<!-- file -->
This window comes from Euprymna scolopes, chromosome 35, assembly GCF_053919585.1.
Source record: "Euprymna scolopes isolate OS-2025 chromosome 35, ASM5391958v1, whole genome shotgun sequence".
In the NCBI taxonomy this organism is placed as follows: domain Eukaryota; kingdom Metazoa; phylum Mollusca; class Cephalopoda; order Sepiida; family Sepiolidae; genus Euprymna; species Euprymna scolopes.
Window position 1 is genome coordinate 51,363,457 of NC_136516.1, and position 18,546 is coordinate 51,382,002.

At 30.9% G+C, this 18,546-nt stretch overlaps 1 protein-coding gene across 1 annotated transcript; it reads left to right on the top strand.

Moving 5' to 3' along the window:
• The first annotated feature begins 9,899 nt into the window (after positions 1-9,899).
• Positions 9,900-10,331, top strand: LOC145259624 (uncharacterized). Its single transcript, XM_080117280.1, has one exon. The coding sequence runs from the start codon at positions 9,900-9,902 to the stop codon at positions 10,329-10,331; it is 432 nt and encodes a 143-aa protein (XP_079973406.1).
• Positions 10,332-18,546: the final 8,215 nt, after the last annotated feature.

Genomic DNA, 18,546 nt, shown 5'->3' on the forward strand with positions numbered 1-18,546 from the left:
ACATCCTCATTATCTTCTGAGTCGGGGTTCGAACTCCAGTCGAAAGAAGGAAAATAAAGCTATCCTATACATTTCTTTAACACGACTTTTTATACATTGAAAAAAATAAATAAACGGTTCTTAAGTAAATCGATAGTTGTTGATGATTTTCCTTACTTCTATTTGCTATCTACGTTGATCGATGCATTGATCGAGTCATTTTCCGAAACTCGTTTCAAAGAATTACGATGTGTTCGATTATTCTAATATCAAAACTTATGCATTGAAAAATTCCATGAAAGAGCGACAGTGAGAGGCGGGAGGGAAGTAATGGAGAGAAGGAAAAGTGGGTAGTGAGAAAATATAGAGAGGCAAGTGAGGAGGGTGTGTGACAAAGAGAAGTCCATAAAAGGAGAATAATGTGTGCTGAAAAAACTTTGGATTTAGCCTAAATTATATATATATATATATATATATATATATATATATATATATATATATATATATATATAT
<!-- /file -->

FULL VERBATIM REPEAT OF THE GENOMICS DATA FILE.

This window comes from Euprymna scolopes, chromosome 35, assembly GCF_053919585.1.
Source record: "Euprymna scolopes isolate OS-2025 chromosome 35, ASM5391958v1, whole genome shotgun sequence".
In the NCBI taxonomy this organism is placed as follows: domain Eukaryota; kingdom Metazoa; phylum Mollusca; class Cephalopoda; order Sepiida; family Sepiolidae; genus Euprymna; species Euprymna scolopes.
Window position 1 is genome coordinate 51,363,457 of NC_136516.1, and position 18,546 is coordinate 51,382,002.

At 30.9% G+C, this 18,546-nt stretch overlaps 1 protein-coding gene across 1 annotated transcript; it reads left to right on the top strand.

Moving 5' to 3' along the window:
• The first annotated feature begins 9,899 nt into the window (after positions 1-9,899).
• Positions 9,900-10,331, top strand: LOC145259624 (uncharacterized). Its single transcript, XM_080117280.1, has one exon. The coding sequence runs from the start codon at positions 9,900-9,902 to the stop codon at positions 10,329-10,331; it is 432 nt and encodes a 143-aa protein (XP_079973406.1).
• Positions 10,332-18,546: the final 8,215 nt, after the last annotated feature.

Genomic DNA, 18,546 nt, shown 5'->3' on the forward strand with positions numbered 1-18,546 from the left:
ACATCCTCATTATCTTCTGAGTCGGGGTTCGAACTCCAGTCGAAAGAAGGAAAATAAAGCTATCCTATACATTTCTTTAACACGACTTTTTATACATTGAAAAAAATAAATAAACGGTTCTTAAGTAAATCGATAGTTGTTGATGATTTTCCTTACTTCTATTTGCTATCTACGTTGATCGATGCATTGATCGAGTCATTTTCCGAAACTCGTTTCAAAGAATTACGATGTGTTCGATTATTCTAATATCAAAACTTATGCATTGAAAAATTCCATGAAAGAGCGACAGTGAGAGGCGGGAGGGAAGTAATGGAGAGAAGGAAAAGTGGGTAGTGAGAAAATATAGAGAGGCAAGTGAGGAGGGTGTGTGACAAAGAGAAGTCCATAAAAGGAGAATAATGTGTGCTGAAAAAACTTTGGATTTAGCCTAAATTATATATATATATATATATATATATATATATATATATATATATATATATATATATATAT